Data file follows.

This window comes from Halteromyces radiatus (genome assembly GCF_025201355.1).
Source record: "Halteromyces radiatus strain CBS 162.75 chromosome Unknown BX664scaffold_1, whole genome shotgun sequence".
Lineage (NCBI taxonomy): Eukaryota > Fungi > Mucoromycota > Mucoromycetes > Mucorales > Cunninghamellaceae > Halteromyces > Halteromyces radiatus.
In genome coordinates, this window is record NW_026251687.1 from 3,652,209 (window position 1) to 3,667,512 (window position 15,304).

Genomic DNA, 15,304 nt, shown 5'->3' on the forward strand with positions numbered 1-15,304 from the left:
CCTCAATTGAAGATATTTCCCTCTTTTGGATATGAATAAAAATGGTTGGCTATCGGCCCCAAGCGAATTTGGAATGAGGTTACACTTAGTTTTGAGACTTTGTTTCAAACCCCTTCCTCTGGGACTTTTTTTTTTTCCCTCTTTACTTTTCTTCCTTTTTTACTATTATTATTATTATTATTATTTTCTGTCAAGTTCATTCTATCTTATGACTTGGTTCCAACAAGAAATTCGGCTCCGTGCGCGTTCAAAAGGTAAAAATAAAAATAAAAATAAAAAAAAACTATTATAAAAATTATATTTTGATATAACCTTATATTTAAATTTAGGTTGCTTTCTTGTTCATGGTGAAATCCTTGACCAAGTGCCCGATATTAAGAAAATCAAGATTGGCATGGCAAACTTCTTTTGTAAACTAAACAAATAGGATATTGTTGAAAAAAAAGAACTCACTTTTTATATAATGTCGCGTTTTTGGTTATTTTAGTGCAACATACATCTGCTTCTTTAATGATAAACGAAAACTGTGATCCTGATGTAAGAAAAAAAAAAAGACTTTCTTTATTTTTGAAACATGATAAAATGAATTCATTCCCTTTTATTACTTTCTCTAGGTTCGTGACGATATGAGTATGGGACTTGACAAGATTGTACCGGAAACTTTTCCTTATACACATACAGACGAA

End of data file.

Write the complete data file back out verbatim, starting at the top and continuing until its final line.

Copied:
This window comes from Halteromyces radiatus (genome assembly GCF_025201355.1).
Source record: "Halteromyces radiatus strain CBS 162.75 chromosome Unknown BX664scaffold_1, whole genome shotgun sequence".
Lineage (NCBI taxonomy): Eukaryota > Fungi > Mucoromycota > Mucoromycetes > Mucorales > Cunninghamellaceae > Halteromyces > Halteromyces radiatus.
In genome coordinates, this window is record NW_026251687.1 from 3,652,209 (window position 1) to 3,667,512 (window position 15,304).

Genomic DNA, 15,304 nt, shown 5'->3' on the forward strand with positions numbered 1-15,304 from the left:
CCTCAATTGAAGATATTTCCCTCTTTTGGATATGAATAAAAATGGTTGGCTATCGGCCCCAAGCGAATTTGGAATGAGGTTACACTTAGTTTTGAGACTTTGTTTCAAACCCCTTCCTCTGGGACTTTTTTTTTTTCCCTCTTTACTTTTCTTCCTTTTTTACTATTATTATTATTATTATTATTTTCTGTCAAGTTCATTCTATCTTATGACTTGGTTCCAACAAGAAATTCGGCTCCGTGCGCGTTCAAAAGGTAAAAATAAAAATAAAAATAAAAAAAAACTATTATAAAAATTATATTTTGATATAACCTTATATTTAAATTTAGGTTGCTTTCTTGTTCATGGTGAAATCCTTGACCAAGTGCCCGATATTAAGAAAATCAAGATTGGCATGGCAAACTTCTTTTGTAAACTAAACAAATAGGATATTGTTGAAAAAAAAGAACTCACTTTTTATATAATGTCGCGTTTTTGGTTATTTTAGTGCAACATACATCTGCTTCTTTAATGATAAACGAAAACTGTGATCCTGATGTAAGAAAAAAAAAAAGACTTTCTTTATTTTTGAAACATGATAAAATGAATTCATTCCCTTTTATTACTTTCTCTAGGTTCGTGACGATATGAGTATGGGACTTGACAAGATTGTACCGGAAACTTTTCCTTATACACATACAGACGAA